Argus: TransCanada confirms Keystone line fill delayed
Houston, 23 February (Argus) TransCanada has officially extended the timeline for the start of commercial operations on its 435,000 b/d Keystone pipeline to mid-2010 from the first quarter as a result of the delayed line fill of the system, the company said today.
Keystone line fill will commence in the next week or two, TransCanada’s president of pipelines Russell Girling said today during the company’s earnings conference call.
TransCanada’s comments affirm what traders have suspected for months that filling the system had been pushed back. But until today, the company repeatedly told Argus that line fill began in December and was expected to be done by the end of March. Those comments came despite the fact that Canada’s National Energy Board (NEB) only approved Keystone’s pump stations on 19 January, a move that finally would allow crude to begin flowing on the system.
As recently as mid-January, TransCanada spokeswoman Cecily Dobson said, Line fill commenced in December 2009. We are accumulating oil and will continue through the first quarter of 2010. Around the same time, Marathon Oil’s vice-president of supply, distribution and planning for the downstream segment, told Argus he did not expect Keystone line fill to begin until mid-March.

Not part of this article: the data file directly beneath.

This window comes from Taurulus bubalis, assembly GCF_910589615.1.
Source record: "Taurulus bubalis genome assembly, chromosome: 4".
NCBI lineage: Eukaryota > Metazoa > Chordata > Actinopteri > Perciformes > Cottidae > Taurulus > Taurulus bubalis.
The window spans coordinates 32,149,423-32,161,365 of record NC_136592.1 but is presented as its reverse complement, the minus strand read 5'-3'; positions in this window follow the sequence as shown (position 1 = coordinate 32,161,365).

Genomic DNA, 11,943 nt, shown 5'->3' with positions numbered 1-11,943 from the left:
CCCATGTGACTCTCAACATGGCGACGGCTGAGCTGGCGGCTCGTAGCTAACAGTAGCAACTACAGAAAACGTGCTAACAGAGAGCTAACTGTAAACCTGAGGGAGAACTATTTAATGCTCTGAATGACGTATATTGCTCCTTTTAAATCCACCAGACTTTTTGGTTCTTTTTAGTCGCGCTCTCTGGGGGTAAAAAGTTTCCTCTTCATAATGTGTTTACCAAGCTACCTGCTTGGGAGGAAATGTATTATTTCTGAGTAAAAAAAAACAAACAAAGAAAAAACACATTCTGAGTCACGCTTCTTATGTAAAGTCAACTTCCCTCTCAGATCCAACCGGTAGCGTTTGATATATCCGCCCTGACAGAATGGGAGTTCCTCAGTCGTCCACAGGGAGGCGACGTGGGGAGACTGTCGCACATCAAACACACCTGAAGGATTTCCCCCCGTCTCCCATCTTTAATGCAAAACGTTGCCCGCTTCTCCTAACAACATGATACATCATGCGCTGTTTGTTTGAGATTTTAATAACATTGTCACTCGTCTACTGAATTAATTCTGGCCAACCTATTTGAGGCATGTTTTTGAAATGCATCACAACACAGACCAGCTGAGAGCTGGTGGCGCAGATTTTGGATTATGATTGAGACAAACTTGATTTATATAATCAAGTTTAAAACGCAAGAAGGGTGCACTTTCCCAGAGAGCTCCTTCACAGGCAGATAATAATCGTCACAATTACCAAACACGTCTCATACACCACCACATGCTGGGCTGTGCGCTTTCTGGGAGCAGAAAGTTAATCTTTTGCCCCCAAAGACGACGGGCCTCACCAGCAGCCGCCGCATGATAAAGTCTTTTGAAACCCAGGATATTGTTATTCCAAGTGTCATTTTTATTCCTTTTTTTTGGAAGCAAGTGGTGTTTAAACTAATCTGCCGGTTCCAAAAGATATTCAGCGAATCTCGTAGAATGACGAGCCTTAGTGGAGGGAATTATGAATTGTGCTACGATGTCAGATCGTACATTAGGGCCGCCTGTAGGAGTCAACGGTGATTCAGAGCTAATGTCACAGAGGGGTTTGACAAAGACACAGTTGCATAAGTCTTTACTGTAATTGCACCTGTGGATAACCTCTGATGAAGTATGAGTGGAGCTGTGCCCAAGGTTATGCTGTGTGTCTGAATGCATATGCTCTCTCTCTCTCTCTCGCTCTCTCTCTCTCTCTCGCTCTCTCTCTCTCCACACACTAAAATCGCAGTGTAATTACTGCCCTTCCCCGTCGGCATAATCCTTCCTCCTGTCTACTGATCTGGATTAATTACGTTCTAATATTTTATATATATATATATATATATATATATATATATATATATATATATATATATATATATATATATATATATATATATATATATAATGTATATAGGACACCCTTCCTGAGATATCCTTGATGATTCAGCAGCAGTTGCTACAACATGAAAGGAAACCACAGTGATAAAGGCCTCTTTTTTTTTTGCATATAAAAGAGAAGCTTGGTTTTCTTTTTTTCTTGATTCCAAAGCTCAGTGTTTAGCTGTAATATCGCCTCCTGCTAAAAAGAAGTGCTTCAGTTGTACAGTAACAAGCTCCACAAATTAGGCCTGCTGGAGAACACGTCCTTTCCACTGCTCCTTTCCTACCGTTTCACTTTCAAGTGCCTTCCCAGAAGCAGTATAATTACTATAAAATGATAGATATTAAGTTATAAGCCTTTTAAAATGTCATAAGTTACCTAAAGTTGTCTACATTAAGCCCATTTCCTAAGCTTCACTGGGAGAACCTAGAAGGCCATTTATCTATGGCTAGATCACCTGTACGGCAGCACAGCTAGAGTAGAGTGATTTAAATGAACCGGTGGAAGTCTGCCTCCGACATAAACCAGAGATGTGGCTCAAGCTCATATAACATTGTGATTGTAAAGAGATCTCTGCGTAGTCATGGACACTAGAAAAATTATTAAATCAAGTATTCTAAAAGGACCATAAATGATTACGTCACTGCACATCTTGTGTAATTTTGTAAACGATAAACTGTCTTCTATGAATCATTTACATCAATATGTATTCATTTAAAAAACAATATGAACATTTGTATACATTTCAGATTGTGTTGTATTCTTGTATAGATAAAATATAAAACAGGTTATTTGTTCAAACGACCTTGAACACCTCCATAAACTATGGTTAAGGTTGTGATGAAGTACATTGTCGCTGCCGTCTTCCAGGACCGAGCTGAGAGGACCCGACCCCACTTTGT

After the NEB approved pump stations last month, TransCanada was required to provide shippers with 60 days notice that line fill volumes were required, according to several sources. This pushed line fill back, they said.
We are probably six to eight weeks outside of where we thought we were in the fourth quarter, Girling said today, dismissing the delay as immaterial. He called the longer timeframe for Keystone’s start the result of regulatory, permitting and start-up issues.
The company currently has 1mn bl of crude in storage, and expects to put 9mn bl of crude in the system over the next 100 days. Line fill is expected to be complete by the end of June, and full commercial operations will start before the end of the year, Girling said. Once in service, the system is expected to operate at a capacity of 217,500 b/d for the remainder of 2010, with the potential to move additional spot volumes, TransCanada chief executive Hal Kvisle said.
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